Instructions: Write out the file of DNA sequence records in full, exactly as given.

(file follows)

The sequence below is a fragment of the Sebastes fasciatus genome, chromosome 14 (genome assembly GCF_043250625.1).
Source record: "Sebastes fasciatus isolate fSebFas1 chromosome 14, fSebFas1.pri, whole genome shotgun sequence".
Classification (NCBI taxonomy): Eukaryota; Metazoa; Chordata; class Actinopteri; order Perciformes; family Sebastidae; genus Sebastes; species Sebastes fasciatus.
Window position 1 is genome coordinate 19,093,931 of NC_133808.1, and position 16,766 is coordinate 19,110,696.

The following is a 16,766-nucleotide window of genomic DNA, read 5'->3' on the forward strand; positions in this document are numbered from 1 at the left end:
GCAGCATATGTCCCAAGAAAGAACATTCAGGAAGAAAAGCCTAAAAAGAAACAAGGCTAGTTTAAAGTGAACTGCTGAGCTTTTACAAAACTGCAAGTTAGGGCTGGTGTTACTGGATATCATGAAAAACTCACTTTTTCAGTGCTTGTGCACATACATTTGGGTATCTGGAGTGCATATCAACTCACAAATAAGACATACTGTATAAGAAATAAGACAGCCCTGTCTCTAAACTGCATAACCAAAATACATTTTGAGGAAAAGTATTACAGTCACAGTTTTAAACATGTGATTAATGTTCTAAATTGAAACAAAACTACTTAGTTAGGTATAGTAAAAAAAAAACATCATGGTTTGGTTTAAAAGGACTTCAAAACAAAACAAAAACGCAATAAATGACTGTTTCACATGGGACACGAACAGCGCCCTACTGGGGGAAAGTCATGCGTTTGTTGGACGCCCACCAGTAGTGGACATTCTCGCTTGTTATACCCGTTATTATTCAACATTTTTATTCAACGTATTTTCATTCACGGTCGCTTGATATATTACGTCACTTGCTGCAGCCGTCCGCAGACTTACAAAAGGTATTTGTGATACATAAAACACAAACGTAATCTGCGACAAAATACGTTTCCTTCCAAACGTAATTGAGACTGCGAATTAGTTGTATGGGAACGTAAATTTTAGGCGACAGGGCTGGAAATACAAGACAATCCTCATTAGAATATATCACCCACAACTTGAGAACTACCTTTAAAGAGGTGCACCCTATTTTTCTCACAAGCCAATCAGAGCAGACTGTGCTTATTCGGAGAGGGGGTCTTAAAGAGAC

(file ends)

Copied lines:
The sequence below is a fragment of the Sebastes fasciatus genome, chromosome 14 (genome assembly GCF_043250625.1).
Source record: "Sebastes fasciatus isolate fSebFas1 chromosome 14, fSebFas1.pri, whole genome shotgun sequence".
Classification (NCBI taxonomy): Eukaryota; Metazoa; Chordata; class Actinopteri; order Perciformes; family Sebastidae; genus Sebastes; species Sebastes fasciatus.
Window position 1 is genome coordinate 19,093,931 of NC_133808.1, and position 16,766 is coordinate 19,110,696.

The following is a 16,766-nucleotide window of genomic DNA, read 5'->3' on the forward strand; positions in this document are numbered from 1 at the left end:
GCAGCATATGTCCCAAGAAAGAACATTCAGGAAGAAAAGCCTAAAAAGAAACAAGGCTAGTTTAAAGTGAACTGCTGAGCTTTTACAAAACTGCAAGTTAGGGCTGGTGTTACTGGATATCATGAAAAACTCACTTTTTCAGTGCTTGTGCACATACATTTGGGTATCTGGAGTGCATATCAACTCACAAATAAGACATACTGTATAAGAAATAAGACAGCCCTGTCTCTAAACTGCATAACCAAAATACATTTTGAGGAAAAGTATTACAGTCACAGTTTTAAACATGTGATTAATGTTCTAAATTGAAACAAAACTACTTAGTTAGGTATAGTAAAAAAAAAACATCATGGTTTGGTTTAAAAGGACTTCAAAACAAAACAAAAACGCAATAAATGACTGTTTCACATGGGACACGAACAGCGCCCTACTGGGGGAAAGTCATGCGTTTGTTGGACGCCCACCAGTAGTGGACATTCTCGCTTGTTATACCCGTTATTATTCAACATTTTTATTCAACGTATTTTCATTCACGGTCGCTTGATATATTACGTCACTTGCTGCAGCCGTCCGCAGACTTACAAAAGGTATTTGTGATACATAAAACACAAACGTAATCTGCGACAAAATACGTTTCCTTCCAAACGTAATTGAGACTGCGAATTAGTTGTATGGGAACGTAAATTTTAGGCGACAGGGCTGGAAATACAAGACAATCCTCATTAGAATATATCACCCACAACTTGAGAACTACCTTTAAAGAGGTGCACCCTATTTTTCTCACAAGCCAATCAGAGCAGACTGTGCTTATTCGGAGAGGGGGTCTTAAAGAGAC